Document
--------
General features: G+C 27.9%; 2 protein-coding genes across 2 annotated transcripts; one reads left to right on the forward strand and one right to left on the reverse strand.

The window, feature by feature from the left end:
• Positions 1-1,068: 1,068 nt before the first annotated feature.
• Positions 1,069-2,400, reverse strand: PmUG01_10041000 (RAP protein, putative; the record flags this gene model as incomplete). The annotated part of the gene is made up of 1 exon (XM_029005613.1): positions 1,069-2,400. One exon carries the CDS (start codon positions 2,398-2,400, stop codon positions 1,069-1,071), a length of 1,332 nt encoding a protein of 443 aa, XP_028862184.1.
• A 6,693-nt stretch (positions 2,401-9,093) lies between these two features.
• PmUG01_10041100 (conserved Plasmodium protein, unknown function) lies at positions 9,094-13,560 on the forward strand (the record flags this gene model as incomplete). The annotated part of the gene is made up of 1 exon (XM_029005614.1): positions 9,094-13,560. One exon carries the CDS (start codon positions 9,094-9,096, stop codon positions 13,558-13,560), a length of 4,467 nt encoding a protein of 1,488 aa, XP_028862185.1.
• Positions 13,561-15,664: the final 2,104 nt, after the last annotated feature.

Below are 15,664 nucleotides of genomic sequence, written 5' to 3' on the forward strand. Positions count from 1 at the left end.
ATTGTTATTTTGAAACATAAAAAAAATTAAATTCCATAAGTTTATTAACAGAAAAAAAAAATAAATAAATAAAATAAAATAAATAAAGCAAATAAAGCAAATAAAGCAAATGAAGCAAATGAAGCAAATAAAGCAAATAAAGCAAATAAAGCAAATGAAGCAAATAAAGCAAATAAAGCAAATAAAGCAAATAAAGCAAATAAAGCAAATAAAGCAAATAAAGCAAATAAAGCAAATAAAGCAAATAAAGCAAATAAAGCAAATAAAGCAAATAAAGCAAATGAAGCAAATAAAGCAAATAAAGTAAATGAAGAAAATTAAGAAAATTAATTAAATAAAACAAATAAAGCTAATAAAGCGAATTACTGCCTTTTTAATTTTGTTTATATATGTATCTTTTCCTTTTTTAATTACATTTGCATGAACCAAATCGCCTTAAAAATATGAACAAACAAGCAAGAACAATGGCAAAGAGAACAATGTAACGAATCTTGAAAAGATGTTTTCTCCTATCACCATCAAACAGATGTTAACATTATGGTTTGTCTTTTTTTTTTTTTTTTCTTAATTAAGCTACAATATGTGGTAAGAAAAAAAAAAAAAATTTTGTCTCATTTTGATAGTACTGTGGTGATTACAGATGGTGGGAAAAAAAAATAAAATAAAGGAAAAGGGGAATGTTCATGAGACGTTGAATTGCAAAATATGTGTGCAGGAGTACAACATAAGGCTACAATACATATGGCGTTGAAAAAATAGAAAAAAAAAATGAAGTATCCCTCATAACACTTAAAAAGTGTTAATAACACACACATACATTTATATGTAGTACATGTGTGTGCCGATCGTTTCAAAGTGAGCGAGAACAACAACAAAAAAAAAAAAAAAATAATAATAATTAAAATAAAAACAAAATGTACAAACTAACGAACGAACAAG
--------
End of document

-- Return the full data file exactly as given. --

General features: G+C 27.9%; 2 protein-coding genes across 2 annotated transcripts; one reads left to right on the forward strand and one right to left on the reverse strand.

The window, feature by feature from the left end:
• Positions 1-1,068: 1,068 nt before the first annotated feature.
• Positions 1,069-2,400, reverse strand: PmUG01_10041000 (RAP protein, putative; the record flags this gene model as incomplete). The annotated part of the gene is made up of 1 exon (XM_029005613.1): positions 1,069-2,400. One exon carries the CDS (start codon positions 2,398-2,400, stop codon positions 1,069-1,071), a length of 1,332 nt encoding a protein of 443 aa, XP_028862184.1.
• A 6,693-nt stretch (positions 2,401-9,093) lies between these two features.
• PmUG01_10041100 (conserved Plasmodium protein, unknown function) lies at positions 9,094-13,560 on the forward strand (the record flags this gene model as incomplete). The annotated part of the gene is made up of 1 exon (XM_029005614.1): positions 9,094-13,560. One exon carries the CDS (start codon positions 9,094-9,096, stop codon positions 13,558-13,560), a length of 4,467 nt encoding a protein of 1,488 aa, XP_028862185.1.
• Positions 13,561-15,664: the final 2,104 nt, after the last annotated feature.

Below are 15,664 nucleotides of genomic sequence, written 5' to 3' on the forward strand. Positions count from 1 at the left end.
ATTGTTATTTTGAAACATAAAAAAAATTAAATTCCATAAGTTTATTAACAGAAAAAAAAAATAAATAAATAAAATAAAATAAATAAAGCAAATAAAGCAAATAAAGCAAATGAAGCAAATGAAGCAAATAAAGCAAATAAAGCAAATAAAGCAAATGAAGCAAATAAAGCAAATAAAGCAAATAAAGCAAATAAAGCAAATAAAGCAAATAAAGCAAATAAAGCAAATAAAGCAAATAAAGCAAATAAAGCAAATAAAGCAAATAAAGCAAATAAAGCAAATGAAGCAAATAAAGCAAATAAAGTAAATGAAGAAAATTAAGAAAATTAATTAAATAAAACAAATAAAGCTAATAAAGCGAATTACTGCCTTTTTAATTTTGTTTATATATGTATCTTTTCCTTTTTTAATTACATTTGCATGAACCAAATCGCCTTAAAAATATGAACAAACAAGCAAGAACAATGGCAAAGAGAACAATGTAACGAATCTTGAAAAGATGTTTTCTCCTATCACCATCAAACAGATGTTAACATTATGGTTTGTCTTTTTTTTTTTTTTTTCTTAATTAAGCTACAATATGTGGTAAGAAAAAAAAAAAAAATTTTGTCTCATTTTGATAGTACTGTGGTGATTACAGATGGTGGGAAAAAAAAATAAAATAAAGGAAAAGGGGAATGTTCATGAGACGTTGAATTGCAAAATATGTGTGCAGGAGTACAACATAAGGCTACAATACATATGGCGTTGAAAAAATAGAAAAAAAAAATGAAGTATCCCTCATAACACTTAAAAAGTGTTAATAACACACACATACATTTATATGTAGTACATGTGTGTGCCGATCGTTTCAAAGTGAGCGAGAACAACAACAAAAAAAAAAAAAAAATAATAATAATTAAAATAAAAACAAAATGTACAAACTAACGAACGAACAAG